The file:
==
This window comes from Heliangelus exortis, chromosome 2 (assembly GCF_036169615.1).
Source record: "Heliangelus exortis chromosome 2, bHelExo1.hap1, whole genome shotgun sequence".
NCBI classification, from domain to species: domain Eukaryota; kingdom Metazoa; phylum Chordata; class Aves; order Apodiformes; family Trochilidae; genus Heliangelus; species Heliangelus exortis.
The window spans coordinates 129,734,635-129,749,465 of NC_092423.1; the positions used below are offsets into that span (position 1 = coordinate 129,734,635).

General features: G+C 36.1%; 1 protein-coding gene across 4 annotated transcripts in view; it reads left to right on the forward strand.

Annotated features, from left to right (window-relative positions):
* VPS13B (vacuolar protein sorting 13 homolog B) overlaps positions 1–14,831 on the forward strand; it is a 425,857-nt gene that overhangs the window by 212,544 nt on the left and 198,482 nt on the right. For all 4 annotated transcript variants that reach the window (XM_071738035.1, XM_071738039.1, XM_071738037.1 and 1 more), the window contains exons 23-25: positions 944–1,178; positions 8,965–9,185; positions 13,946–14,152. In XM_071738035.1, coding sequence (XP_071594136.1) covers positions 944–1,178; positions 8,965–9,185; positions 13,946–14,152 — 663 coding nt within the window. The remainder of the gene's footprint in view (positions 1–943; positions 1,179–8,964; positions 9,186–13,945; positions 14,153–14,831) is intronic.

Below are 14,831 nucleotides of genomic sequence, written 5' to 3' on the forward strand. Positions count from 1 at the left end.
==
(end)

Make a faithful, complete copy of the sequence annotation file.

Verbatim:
This window comes from Heliangelus exortis, chromosome 2 (assembly GCF_036169615.1).
Source record: "Heliangelus exortis chromosome 2, bHelExo1.hap1, whole genome shotgun sequence".
NCBI classification, from domain to species: domain Eukaryota; kingdom Metazoa; phylum Chordata; class Aves; order Apodiformes; family Trochilidae; genus Heliangelus; species Heliangelus exortis.
The window spans coordinates 129,734,635-129,749,465 of NC_092423.1; the positions used below are offsets into that span (position 1 = coordinate 129,734,635).

General features: G+C 36.1%; 1 protein-coding gene across 4 annotated transcripts in view; it reads left to right on the forward strand.

Annotated features, from left to right (window-relative positions):
* VPS13B (vacuolar protein sorting 13 homolog B) overlaps positions 1–14,831 on the forward strand; it is a 425,857-nt gene that overhangs the window by 212,544 nt on the left and 198,482 nt on the right. For all 4 annotated transcript variants that reach the window (XM_071738035.1, XM_071738039.1, XM_071738037.1 and 1 more), the window contains exons 23-25: positions 944–1,178; positions 8,965–9,185; positions 13,946–14,152. In XM_071738035.1, coding sequence (XP_071594136.1) covers positions 944–1,178; positions 8,965–9,185; positions 13,946–14,152 — 663 coding nt within the window. The remainder of the gene's footprint in view (positions 1–943; positions 1,179–8,964; positions 9,186–13,945; positions 14,153–14,831) is intronic.

Below are 14,831 nucleotides of genomic sequence, written 5' to 3' on the forward strand. Positions count from 1 at the left end.